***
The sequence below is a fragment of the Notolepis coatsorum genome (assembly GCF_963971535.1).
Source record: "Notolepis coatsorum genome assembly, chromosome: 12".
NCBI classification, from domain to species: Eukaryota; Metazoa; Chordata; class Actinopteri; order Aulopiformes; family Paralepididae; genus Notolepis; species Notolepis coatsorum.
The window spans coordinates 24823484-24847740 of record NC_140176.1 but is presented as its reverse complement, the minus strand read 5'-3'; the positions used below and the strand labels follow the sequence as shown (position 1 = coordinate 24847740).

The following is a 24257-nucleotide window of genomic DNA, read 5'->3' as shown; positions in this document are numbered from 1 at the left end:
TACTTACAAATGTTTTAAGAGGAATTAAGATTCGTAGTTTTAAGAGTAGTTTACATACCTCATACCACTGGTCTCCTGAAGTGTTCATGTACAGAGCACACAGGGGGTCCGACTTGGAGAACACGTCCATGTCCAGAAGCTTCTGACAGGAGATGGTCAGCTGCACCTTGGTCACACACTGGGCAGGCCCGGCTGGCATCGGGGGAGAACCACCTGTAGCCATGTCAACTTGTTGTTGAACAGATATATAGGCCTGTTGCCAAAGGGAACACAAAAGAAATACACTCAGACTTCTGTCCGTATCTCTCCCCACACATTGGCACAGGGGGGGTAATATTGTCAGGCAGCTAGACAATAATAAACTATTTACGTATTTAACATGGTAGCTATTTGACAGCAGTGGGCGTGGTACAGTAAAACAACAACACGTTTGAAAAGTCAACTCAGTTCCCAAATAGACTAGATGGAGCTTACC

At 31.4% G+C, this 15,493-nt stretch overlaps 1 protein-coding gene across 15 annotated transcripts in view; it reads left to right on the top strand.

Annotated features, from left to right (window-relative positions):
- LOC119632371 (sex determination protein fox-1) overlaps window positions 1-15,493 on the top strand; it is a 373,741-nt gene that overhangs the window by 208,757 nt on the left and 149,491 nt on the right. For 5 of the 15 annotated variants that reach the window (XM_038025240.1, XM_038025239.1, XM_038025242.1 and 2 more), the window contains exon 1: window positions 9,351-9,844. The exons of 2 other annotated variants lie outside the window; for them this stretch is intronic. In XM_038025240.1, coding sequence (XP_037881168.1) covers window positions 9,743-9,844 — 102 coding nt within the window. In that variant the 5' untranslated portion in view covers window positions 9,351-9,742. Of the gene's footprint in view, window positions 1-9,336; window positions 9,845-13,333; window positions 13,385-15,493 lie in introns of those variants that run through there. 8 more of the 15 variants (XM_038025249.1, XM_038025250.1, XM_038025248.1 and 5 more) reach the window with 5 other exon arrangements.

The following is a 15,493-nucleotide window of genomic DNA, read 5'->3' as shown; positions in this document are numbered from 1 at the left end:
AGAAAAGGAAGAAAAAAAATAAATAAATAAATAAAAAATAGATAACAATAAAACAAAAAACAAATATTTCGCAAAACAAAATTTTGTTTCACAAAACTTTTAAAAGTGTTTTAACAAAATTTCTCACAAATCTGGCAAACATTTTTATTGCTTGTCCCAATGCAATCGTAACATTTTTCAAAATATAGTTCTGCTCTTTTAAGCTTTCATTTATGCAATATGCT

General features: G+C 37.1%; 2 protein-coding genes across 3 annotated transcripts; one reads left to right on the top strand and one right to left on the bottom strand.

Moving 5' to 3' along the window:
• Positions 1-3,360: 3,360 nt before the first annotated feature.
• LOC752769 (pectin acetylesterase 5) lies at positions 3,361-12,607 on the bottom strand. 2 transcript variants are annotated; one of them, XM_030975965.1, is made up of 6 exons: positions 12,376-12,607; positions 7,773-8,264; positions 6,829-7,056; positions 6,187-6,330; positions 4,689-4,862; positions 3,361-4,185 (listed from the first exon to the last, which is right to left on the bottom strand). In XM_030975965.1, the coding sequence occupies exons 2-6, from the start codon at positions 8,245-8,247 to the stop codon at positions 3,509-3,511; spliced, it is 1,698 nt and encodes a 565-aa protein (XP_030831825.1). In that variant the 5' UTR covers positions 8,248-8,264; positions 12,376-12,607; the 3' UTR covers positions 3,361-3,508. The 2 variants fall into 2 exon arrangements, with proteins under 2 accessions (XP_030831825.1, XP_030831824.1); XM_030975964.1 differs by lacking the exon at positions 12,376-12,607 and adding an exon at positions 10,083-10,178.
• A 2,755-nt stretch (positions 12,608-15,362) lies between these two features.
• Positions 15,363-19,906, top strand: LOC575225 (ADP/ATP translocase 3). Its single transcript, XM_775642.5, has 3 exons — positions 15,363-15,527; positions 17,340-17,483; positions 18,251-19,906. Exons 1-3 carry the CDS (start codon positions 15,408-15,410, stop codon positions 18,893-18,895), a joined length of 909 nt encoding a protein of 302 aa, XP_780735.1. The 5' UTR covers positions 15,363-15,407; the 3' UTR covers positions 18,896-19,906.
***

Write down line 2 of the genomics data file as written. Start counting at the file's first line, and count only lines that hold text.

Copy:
Source record: "Notolepis coatsorum genome assembly, chromosome: 12".